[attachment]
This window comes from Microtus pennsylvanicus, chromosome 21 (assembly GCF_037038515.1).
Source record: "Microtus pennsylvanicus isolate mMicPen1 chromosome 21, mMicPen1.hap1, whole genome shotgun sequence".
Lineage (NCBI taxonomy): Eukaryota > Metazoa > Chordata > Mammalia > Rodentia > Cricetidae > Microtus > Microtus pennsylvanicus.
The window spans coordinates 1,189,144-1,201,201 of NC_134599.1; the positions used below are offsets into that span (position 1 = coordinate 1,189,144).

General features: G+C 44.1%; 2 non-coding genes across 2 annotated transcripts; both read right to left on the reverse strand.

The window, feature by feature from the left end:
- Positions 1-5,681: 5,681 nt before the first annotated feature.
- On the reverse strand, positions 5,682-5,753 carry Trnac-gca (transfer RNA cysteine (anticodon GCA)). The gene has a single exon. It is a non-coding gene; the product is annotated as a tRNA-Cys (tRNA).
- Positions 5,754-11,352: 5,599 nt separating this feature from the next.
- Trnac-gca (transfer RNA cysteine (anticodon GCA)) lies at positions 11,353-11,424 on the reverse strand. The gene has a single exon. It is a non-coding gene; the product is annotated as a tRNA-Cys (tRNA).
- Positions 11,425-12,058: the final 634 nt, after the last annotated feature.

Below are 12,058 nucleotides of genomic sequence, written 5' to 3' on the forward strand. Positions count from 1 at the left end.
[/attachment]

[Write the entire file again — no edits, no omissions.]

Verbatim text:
This window comes from Microtus pennsylvanicus, chromosome 21 (assembly GCF_037038515.1).
Source record: "Microtus pennsylvanicus isolate mMicPen1 chromosome 21, mMicPen1.hap1, whole genome shotgun sequence".
Lineage (NCBI taxonomy): Eukaryota > Metazoa > Chordata > Mammalia > Rodentia > Cricetidae > Microtus > Microtus pennsylvanicus.
The window spans coordinates 1,189,144-1,201,201 of NC_134599.1; the positions used below are offsets into that span (position 1 = coordinate 1,189,144).

General features: G+C 44.1%; 2 non-coding genes across 2 annotated transcripts; both read right to left on the reverse strand.

The window, feature by feature from the left end:
- Positions 1-5,681: 5,681 nt before the first annotated feature.
- On the reverse strand, positions 5,682-5,753 carry Trnac-gca (transfer RNA cysteine (anticodon GCA)). The gene has a single exon. It is a non-coding gene; the product is annotated as a tRNA-Cys (tRNA).
- Positions 5,754-11,352: 5,599 nt separating this feature from the next.
- Trnac-gca (transfer RNA cysteine (anticodon GCA)) lies at positions 11,353-11,424 on the reverse strand. The gene has a single exon. It is a non-coding gene; the product is annotated as a tRNA-Cys (tRNA).
- Positions 11,425-12,058: the final 634 nt, after the last annotated feature.

Below are 12,058 nucleotides of genomic sequence, written 5' to 3' on the forward strand. Positions count from 1 at the left end.